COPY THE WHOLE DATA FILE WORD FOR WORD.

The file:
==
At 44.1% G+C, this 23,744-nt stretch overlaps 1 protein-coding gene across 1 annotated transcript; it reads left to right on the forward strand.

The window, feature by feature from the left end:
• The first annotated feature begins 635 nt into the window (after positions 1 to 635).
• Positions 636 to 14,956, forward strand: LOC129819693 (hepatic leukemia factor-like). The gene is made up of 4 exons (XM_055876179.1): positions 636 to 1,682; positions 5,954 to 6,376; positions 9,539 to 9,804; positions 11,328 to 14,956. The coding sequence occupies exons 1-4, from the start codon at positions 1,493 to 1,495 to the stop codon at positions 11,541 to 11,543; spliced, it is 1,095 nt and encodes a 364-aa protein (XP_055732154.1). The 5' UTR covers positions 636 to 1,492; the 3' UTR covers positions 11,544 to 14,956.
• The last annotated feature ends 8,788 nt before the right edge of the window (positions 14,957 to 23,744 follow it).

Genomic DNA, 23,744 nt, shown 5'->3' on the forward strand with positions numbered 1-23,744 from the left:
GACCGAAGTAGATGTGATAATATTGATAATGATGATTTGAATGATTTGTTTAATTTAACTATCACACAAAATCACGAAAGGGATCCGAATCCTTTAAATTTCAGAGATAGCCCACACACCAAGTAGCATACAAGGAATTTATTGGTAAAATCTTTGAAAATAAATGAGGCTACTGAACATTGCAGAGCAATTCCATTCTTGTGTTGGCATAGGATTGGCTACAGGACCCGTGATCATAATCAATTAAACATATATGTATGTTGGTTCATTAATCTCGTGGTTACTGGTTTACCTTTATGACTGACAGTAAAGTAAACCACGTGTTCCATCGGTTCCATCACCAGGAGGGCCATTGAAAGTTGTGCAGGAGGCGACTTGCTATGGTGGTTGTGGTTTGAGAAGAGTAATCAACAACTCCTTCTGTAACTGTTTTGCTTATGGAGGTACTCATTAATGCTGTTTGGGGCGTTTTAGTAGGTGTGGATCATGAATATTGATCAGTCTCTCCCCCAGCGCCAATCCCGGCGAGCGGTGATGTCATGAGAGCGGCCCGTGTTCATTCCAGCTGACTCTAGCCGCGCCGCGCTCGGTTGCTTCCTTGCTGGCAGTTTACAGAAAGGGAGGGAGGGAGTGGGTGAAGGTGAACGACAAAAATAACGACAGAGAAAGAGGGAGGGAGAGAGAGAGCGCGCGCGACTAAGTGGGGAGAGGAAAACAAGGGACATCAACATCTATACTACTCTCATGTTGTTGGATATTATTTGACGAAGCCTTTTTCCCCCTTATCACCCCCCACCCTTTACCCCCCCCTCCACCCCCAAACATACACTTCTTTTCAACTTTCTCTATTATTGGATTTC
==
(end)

At 44.1% G+C, this 23,744-nt stretch overlaps 1 protein-coding gene across 1 annotated transcript; it reads left to right on the forward strand.

The window, feature by feature from the left end:
• The first annotated feature begins 635 nt into the window (after positions 1 to 635).
• Positions 636 to 14,956, forward strand: LOC129819693 (hepatic leukemia factor-like). The gene is made up of 4 exons (XM_055876179.1): positions 636 to 1,682; positions 5,954 to 6,376; positions 9,539 to 9,804; positions 11,328 to 14,956. The coding sequence occupies exons 1-4, from the start codon at positions 1,493 to 1,495 to the stop codon at positions 11,541 to 11,543; spliced, it is 1,095 nt and encodes a 364-aa protein (XP_055732154.1). The 5' UTR covers positions 636 to 1,492; the 3' UTR covers positions 11,544 to 14,956.
• The last annotated feature ends 8,788 nt before the right edge of the window (positions 14,957 to 23,744 follow it).

Genomic DNA, 23,744 nt, shown 5'->3' on the forward strand with positions numbered 1-23,744 from the left:
GACCGAAGTAGATGTGATAATATTGATAATGATGATTTGAATGATTTGTTTAATTTAACTATCACACAAAATCACGAAAGGGATCCGAATCCTTTAAATTTCAGAGATAGCCCACACACCAAGTAGCATACAAGGAATTTATTGGTAAAATCTTTGAAAATAAATGAGGCTACTGAACATTGCAGAGCAATTCCATTCTTGTGTTGGCATAGGATTGGCTACAGGACCCGTGATCATAATCAATTAAACATATATGTATGTTGGTTCATTAATCTCGTGGTTACTGGTTTACCTTTATGACTGACAGTAAAGTAAACCACGTGTTCCATCGGTTCCATCACCAGGAGGGCCATTGAAAGTTGTGCAGGAGGCGACTTGCTATGGTGGTTGTGGTTTGAGAAGAGTAATCAACAACTCCTTCTGTAACTGTTTTGCTTATGGAGGTACTCATTAATGCTGTTTGGGGCGTTTTAGTAGGTGTGGATCATGAATATTGATCAGTCTCTCCCCCAGCGCCAATCCCGGCGAGCGGTGATGTCATGAGAGCGGCCCGTGTTCATTCCAGCTGACTCTAGCCGCGCCGCGCTCGGTTGCTTCCTTGCTGGCAGTTTACAGAAAGGGAGGGAGGGAGTGGGTGAAGGTGAACGACAAAAATAACGACAGAGAAAGAGGGAGGGAGAGAGAGAGCGCGCGCGACTAAGTGGGGAGAGGAAAACAAGGGACATCAACATCTATACTACTCTCATGTTGTTGGATATTATTTGACGAAGCCTTTTTCCCCCTTATCACCCCCCACCCTTTACCCCCCCCTCCACCCCCAAACATACACTTCTTTTCAACTTTCTCTATTATTGGATTTC